Nov 25, 2003
    I'm away from my bookmarks, so can't supply you with a link, but you may want to search for IGMP Snooping. Some have found this feature being enabled on their router and/or switches causes network connectivity issues for TiVo devices.

    (But I remain curious re: MoCA.)
     
    CueBallSTL likes this.
  5. CueBallSTL

    CueBallSTL New Member

    8
    4
    Dec 30, 2017
    Signal source is cable TV. I don't have coax running to the rooms where I have the Minis. My options for those rooms are either Powerline or a wireless-to-Ethernet bridge.
     
  6. CueBallSTL

    CueBallSTL New Member

    8
    4
    Dec 30, 2017
    I agree with the content of that thread, in that the port 37 error seems to be more of a symptom than a problem. But during the brief time that I was able to get one of the Minis working, I didn't have any port 37 issues - The scan showed Success. So there seems to at least be a correlation, which I'm hoping is the root of all evil [as much as evil relates to my issue].
     
    JoeKustra likes this.
  7. CueBallSTL

    CueBallSTL New Member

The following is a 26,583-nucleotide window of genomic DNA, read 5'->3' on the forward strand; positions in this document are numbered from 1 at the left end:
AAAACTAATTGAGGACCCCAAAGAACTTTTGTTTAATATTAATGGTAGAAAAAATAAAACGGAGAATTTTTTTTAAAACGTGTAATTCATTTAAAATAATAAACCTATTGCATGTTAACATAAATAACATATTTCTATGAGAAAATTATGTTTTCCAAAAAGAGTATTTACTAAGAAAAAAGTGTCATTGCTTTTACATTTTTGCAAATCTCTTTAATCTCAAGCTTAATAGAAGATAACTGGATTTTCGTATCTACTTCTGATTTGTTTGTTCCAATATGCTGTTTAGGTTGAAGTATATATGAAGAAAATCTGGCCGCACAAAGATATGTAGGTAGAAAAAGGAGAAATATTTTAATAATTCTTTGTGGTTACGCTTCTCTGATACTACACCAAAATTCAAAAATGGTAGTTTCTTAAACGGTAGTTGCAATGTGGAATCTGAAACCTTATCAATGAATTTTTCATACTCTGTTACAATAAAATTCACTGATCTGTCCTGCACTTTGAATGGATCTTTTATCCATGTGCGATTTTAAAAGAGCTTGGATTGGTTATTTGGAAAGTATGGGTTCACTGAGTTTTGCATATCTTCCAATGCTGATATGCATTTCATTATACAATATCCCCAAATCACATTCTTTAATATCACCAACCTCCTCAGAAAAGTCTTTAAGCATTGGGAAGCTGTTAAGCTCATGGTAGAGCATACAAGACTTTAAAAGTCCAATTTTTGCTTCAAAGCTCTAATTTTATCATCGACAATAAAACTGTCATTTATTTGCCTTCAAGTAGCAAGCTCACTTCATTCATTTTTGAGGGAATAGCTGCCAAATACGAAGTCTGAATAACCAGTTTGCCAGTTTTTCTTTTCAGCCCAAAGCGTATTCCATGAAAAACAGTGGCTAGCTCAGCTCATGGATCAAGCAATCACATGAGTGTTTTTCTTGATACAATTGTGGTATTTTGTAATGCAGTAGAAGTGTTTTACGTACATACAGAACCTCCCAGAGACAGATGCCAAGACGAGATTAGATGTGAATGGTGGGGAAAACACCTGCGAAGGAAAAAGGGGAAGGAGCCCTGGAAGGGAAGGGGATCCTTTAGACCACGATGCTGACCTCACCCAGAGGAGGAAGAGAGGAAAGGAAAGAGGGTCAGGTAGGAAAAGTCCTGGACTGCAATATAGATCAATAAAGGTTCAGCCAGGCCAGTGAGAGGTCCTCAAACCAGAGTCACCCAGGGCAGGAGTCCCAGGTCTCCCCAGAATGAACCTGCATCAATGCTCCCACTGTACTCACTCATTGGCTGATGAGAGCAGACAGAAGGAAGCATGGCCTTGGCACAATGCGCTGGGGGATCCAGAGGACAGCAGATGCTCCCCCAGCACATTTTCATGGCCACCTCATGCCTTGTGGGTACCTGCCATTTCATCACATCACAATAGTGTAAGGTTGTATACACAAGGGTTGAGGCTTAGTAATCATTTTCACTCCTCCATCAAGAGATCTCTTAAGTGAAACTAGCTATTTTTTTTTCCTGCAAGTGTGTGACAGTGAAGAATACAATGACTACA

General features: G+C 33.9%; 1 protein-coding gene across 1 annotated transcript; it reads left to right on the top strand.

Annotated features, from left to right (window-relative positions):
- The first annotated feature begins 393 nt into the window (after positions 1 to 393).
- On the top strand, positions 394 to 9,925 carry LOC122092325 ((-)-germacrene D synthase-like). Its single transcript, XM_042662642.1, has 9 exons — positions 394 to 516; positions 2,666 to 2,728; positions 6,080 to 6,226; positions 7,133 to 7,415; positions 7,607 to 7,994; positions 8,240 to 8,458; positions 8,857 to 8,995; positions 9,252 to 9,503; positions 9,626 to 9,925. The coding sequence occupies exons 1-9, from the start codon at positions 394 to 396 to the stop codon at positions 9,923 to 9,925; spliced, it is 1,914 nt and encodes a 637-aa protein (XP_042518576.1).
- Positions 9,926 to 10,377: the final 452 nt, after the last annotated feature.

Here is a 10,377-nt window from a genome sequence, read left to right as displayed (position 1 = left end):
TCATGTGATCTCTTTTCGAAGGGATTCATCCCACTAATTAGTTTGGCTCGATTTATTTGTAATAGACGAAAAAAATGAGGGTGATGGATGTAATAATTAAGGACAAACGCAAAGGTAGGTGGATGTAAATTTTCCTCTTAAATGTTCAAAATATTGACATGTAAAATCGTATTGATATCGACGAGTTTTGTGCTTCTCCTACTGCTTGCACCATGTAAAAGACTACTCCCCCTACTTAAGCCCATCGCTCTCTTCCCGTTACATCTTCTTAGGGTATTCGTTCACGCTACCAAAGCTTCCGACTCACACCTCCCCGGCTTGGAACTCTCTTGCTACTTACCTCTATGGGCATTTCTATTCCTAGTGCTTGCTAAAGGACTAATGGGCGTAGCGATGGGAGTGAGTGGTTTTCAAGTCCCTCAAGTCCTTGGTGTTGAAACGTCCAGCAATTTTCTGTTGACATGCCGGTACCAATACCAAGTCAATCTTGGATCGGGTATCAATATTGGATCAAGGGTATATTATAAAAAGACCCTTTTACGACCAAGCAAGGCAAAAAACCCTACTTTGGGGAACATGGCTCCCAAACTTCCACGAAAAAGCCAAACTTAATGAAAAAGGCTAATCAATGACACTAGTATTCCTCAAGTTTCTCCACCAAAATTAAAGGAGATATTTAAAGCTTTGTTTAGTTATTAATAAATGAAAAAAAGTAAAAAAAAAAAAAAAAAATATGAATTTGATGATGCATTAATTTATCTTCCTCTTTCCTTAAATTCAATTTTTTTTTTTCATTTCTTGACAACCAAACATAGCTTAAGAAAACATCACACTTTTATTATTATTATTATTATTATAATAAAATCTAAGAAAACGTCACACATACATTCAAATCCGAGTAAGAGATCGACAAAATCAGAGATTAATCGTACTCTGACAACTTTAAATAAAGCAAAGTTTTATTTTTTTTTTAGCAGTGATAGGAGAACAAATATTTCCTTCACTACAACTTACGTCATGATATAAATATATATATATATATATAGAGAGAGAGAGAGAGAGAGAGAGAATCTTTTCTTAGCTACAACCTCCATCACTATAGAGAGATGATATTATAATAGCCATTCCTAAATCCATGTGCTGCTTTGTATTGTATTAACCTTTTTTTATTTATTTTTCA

8
    4
    Dec 30, 2017
    A little more info about my network: The cable comes in through the wall and into the cable modem. An Ethernet wire goes from the cable modem to one of three LinkSYS Velop routers (Basement, Main Floor, Top Floor, and cable modem is connected to Basement). The Velop routers act together as a mesh wireless network, but the Basement router serves as the primary hub for the "wired" network. From the Basement router, there's an Ethernet cable going to a Powerline adapter plugged into the wall, which is the source for all wired connections in the house. Any room that requires a wired connection has a Powerline adapter plugged into the wall, exposing one or more Ethernet ports to devices in that room.

    For the Tivo boxes, the progression is:

    cable coming into house
    (=> coax =>) cable modem
    (=> Ethernet =>) basement Velop
    (=> Ethernet =>) basement Powerline
    (=> electrical lines =>) room Powerline
    (=> Ethernet =>) Tivo.

    So given this progression, the Velop is only being used as a wired router - The mesh wireless network never comes into play.

    I saw a lot of discussion in various places about setting up port forwarding for port 37 to resolve the status check issue, but that doesn't make sense to me, since that would imply that something external would be reaching into my network over port 37. I haven't set up any port forwarding - Let me know if you think I should.
     
  8. JoeKustra

    JoeKustra in the other Alabama TCF Club

    9,898
    896
    Dec 7, 2012
    Ashland, PA...
    Don't waste your time. I lived with it for six months on three host boxes and three Mini boxes.
     
  9. HerronScott

    HerronScott Well-Known Member

    4,868
    380
    Jan 1, 2002
    Staunton, VA
    Have you checked for IGMP Snooping yet? And I agree, you shouldn't open up port 37.

    Scott